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Firsthand Experience of Climate Change Disasters Is Stressing Teens
  • Posted February 27, 2024

Firsthand Experience of Climate Change Disasters Is Stressing Teens

Weather disasters driven by climate change are stressing out U.S. teenagers, a new study warns.

Teens with the most firsthand experience of events like hurricanes, floods, tornadoes, droughts and wildfires were more likely to show signs of mental distress than peers who hadn't been confronted with the effects of climate change, researchers report.

“We know that climate change has and will have catastrophic impacts across the globe, but we were alarmed to find that climate-related disasters already were affecting so many teens in the U.S.,” said lead researcher Amy Auchincloss, an associate professor of epidemiology in Drexel University's Dornsife School of Public Health in Philadelphia. 

“For example, within the past two years, many school districts in our study were subject to climate disasters for over 20 days,” Auchincloss added in a university news release.

Researchers said this was the first large-scale attempt to look at the mental health of adolescents following multiple disaster events.

For their study, researchers drew on federal survey data for more than 38,600 high school students from 22 public school districts in 14 states. The largest share of the districts were located in the southern and western regions of the country.

The districts had been affected by 83 federally declared climate disasters within the past 10 years, researchers said. These included 24 hurricanes, 23 severe storms, 20 wildfires, 10 floods, four snowstorms, three severe ice storms and one tornado.

The research team used federal survey questions on feelings of sadness or hopelessness and short sleep duration to estimate mental distress. Those two factors have been strongly linked to mental health problems among teenagers, researchers said.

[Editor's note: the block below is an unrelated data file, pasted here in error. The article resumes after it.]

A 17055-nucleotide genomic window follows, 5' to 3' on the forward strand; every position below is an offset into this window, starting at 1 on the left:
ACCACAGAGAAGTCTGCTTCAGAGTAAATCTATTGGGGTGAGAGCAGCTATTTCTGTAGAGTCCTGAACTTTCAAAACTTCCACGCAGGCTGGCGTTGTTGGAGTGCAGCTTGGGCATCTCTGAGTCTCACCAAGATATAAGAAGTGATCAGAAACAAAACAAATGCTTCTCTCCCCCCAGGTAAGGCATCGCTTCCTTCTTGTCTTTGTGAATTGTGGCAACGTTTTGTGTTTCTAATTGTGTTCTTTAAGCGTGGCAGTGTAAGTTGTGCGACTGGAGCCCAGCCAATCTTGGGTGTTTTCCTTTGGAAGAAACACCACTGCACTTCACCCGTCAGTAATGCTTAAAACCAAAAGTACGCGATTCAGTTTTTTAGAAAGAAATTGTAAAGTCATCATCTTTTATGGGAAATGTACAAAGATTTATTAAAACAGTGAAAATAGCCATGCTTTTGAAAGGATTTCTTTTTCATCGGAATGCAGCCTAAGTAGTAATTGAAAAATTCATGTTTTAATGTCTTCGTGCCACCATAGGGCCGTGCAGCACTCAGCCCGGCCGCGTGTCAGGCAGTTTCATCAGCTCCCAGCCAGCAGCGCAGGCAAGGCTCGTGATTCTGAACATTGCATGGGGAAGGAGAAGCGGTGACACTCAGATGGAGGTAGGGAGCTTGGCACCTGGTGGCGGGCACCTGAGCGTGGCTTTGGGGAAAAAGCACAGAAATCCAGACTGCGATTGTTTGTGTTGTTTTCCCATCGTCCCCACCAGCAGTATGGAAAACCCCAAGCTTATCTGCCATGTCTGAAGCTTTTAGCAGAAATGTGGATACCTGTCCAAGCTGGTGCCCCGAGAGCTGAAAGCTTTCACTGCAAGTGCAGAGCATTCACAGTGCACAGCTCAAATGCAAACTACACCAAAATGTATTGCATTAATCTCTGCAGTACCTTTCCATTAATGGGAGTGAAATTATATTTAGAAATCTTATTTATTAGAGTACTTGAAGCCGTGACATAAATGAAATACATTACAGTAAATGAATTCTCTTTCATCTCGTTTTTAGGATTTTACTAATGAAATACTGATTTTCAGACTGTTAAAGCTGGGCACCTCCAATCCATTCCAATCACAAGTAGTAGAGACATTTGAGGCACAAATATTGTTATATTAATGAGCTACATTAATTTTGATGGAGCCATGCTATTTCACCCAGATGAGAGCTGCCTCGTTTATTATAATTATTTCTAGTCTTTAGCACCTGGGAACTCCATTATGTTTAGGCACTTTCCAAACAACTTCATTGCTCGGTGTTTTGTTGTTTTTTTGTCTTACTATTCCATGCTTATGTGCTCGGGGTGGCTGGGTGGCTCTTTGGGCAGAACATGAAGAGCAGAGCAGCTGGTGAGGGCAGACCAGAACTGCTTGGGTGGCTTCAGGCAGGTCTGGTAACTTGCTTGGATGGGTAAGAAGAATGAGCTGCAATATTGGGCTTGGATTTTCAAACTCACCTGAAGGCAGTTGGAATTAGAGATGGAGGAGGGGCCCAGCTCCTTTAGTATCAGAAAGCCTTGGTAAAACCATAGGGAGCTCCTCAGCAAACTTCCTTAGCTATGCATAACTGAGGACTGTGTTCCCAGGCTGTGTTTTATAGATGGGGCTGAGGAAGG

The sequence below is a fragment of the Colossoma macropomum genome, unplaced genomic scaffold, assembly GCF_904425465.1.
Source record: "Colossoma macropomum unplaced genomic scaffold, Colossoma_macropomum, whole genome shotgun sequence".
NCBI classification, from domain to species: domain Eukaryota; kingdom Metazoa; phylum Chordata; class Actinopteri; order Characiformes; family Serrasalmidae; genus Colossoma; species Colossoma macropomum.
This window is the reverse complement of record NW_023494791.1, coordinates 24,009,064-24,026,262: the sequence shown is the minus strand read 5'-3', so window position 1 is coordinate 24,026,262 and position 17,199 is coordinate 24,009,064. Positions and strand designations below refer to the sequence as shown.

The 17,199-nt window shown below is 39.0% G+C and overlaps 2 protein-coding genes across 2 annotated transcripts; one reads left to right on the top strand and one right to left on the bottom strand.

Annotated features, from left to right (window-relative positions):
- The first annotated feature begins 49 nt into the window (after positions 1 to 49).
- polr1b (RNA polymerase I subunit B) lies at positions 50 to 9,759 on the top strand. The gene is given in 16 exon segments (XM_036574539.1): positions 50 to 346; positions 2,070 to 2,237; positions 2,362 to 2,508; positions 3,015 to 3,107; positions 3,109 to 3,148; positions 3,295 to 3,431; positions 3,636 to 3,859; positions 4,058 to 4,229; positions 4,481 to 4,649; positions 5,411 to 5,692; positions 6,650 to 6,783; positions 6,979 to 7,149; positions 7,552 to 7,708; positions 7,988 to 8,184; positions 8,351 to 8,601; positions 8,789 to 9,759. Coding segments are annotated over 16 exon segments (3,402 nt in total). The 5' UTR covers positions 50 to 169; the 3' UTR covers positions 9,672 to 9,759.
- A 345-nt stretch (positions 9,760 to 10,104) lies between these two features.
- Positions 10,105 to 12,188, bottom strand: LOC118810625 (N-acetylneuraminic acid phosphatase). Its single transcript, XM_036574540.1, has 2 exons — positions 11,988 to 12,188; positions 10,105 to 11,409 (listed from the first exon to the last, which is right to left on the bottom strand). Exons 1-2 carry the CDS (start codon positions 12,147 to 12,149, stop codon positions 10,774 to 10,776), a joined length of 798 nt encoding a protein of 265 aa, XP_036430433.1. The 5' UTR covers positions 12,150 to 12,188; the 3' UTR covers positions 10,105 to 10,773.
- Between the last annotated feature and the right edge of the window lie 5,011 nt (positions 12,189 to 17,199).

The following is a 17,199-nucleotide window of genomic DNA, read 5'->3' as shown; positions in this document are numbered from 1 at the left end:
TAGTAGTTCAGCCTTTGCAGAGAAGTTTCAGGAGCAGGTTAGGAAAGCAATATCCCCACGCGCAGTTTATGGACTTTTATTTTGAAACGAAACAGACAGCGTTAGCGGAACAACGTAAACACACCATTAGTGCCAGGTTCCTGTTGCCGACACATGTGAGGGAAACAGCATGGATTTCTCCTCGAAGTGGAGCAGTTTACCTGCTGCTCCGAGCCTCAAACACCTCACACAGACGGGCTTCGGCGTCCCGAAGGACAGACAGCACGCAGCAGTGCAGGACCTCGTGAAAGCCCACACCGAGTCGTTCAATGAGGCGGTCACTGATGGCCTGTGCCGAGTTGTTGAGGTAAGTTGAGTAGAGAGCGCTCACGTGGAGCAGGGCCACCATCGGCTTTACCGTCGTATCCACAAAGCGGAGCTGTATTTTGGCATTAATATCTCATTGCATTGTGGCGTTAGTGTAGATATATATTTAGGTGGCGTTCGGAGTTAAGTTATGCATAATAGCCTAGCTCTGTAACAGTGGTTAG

The quarter of teens who'd experienced the highest number of days in a climate disaster had 20% higher odds of mental distress than peers who'd experience few or no disaster events, results show.

“We found the strongest effects on mental distress in the two years immediately following a climate disaster -- with the effect gradually weakening 5 to 10 years after the disaster,” said researcher Josiah Kephart, an assistant professor at Drexel's Dornsife School of Public Health.

The new study was published recently in the journal Preventive Medicine Reports.

Future research should focus on how to prepare for and effectively treat these disaster-driven effects on the mental health of teens, the team concluded.

Already, roughly half of teens have experienced a mental health disorder in their lifetimes, according to the U.S. Department of Health and Human Services.

“Resources for the youth mental health crisis already have difficulty meeting demand, and demand will increase as disasters increase,” said researcher Dr. Esther Chernak, director of the Drexel University Center for Public Health Readiness and Communication.

“The current study is evidence that clinicians, policymakers, parents and many others with a stake in youth mental health can point to when advocating for increasing adolescent-specific mental health resources – particularly in lower-income communities who will be hit hardest by disasters,” Chernak added.

More information

MIT has more on climate change.

SOURCE: Drexel University, news release, Feb. 22, 2024

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